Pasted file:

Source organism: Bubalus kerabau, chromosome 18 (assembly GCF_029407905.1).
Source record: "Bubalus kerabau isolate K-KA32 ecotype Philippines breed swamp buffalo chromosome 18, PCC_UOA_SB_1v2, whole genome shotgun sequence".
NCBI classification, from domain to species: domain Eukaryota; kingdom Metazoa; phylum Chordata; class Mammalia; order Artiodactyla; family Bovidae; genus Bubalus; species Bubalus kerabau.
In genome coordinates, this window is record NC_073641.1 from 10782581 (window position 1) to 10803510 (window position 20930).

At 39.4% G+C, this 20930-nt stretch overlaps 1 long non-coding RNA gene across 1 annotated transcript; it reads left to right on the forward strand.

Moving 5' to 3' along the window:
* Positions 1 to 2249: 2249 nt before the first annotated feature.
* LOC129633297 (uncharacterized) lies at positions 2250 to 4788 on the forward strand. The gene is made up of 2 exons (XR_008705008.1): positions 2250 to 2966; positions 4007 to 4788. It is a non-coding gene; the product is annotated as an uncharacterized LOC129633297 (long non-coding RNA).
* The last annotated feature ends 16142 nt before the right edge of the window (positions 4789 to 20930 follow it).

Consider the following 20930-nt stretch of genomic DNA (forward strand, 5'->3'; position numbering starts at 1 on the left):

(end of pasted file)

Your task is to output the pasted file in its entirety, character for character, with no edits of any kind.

Source organism: Bubalus kerabau, chromosome 18 (assembly GCF_029407905.1).
Source record: "Bubalus kerabau isolate K-KA32 ecotype Philippines breed swamp buffalo chromosome 18, PCC_UOA_SB_1v2, whole genome shotgun sequence".
NCBI classification, from domain to species: domain Eukaryota; kingdom Metazoa; phylum Chordata; class Mammalia; order Artiodactyla; family Bovidae; genus Bubalus; species Bubalus kerabau.
In genome coordinates, this window is record NC_073641.1 from 10782581 (window position 1) to 10803510 (window position 20930).

At 39.4% G+C, this 20930-nt stretch overlaps 1 long non-coding RNA gene across 1 annotated transcript; it reads left to right on the forward strand.

Moving 5' to 3' along the window:
* Positions 1 to 2249: 2249 nt before the first annotated feature.
* LOC129633297 (uncharacterized) lies at positions 2250 to 4788 on the forward strand. The gene is made up of 2 exons (XR_008705008.1): positions 2250 to 2966; positions 4007 to 4788. It is a non-coding gene; the product is annotated as an uncharacterized LOC129633297 (long non-coding RNA).
* The last annotated feature ends 16142 nt before the right edge of the window (positions 4789 to 20930 follow it).

Consider the following 20930-nt stretch of genomic DNA (forward strand, 5'->3'; position numbering starts at 1 on the left):